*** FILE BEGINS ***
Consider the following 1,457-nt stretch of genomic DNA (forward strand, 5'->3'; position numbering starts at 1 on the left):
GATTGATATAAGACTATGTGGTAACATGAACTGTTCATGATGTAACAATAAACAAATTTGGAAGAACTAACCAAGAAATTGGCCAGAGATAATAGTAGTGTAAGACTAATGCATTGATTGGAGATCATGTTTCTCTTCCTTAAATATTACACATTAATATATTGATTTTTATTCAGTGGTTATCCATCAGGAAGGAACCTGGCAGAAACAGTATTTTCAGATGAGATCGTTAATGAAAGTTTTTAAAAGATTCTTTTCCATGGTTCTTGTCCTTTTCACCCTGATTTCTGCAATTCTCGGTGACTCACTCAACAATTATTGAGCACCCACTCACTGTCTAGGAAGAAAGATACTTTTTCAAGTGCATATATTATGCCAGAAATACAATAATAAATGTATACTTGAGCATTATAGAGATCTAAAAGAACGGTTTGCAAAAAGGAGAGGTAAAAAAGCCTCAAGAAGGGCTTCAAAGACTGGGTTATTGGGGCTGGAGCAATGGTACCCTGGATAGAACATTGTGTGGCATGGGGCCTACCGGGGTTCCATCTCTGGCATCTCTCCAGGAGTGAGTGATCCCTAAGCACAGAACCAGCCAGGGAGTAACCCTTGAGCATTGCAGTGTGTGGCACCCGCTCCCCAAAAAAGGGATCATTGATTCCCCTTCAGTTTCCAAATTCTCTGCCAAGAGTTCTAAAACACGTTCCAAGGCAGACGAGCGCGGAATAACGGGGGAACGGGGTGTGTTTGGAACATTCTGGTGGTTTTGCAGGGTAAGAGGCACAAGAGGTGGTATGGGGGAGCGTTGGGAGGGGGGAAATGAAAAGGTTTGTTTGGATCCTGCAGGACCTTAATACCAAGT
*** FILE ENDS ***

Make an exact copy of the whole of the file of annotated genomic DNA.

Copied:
Consider the following 1,457-nt stretch of genomic DNA (forward strand, 5'->3'; position numbering starts at 1 on the left):
GATTGATATAAGACTATGTGGTAACATGAACTGTTCATGATGTAACAATAAACAAATTTGGAAGAACTAACCAAGAAATTGGCCAGAGATAATAGTAGTGTAAGACTAATGCATTGATTGGAGATCATGTTTCTCTTCCTTAAATATTACACATTAATATATTGATTTTTATTCAGTGGTTATCCATCAGGAAGGAACCTGGCAGAAACAGTATTTTCAGATGAGATCGTTAATGAAAGTTTTTAAAAGATTCTTTTCCATGGTTCTTGTCCTTTTCACCCTGATTTCTGCAATTCTCGGTGACTCACTCAACAATTATTGAGCACCCACTCACTGTCTAGGAAGAAAGATACTTTTTCAAGTGCATATATTATGCCAGAAATACAATAATAAATGTATACTTGAGCATTATAGAGATCTAAAAGAACGGTTTGCAAAAAGGAGAGGTAAAAAAGCCTCAAGAAGGGCTTCAAAGACTGGGTTATTGGGGCTGGAGCAATGGTACCCTGGATAGAACATTGTGTGGCATGGGGCCTACCGGGGTTCCATCTCTGGCATCTCTCCAGGAGTGAGTGATCCCTAAGCACAGAACCAGCCAGGGAGTAACCCTTGAGCATTGCAGTGTGTGGCACCCGCTCCCCAAAAAAGGGATCATTGATTCCCCTTCAGTTTCCAAATTCTCTGCCAAGAGTTCTAAAACACGTTCCAAGGCAGACGAGCGCGGAATAACGGGGGAACGGGGTGTGTTTGGAACATTCTGGTGGTTTTGCAGGGTAAGAGGCACAAGAGGTGGTATGGGGGAGCGTTGGGAGGGGGGAAATGAAAAGGTTTGTTTGGATCCTGCAGGACCTTAATACCAAGT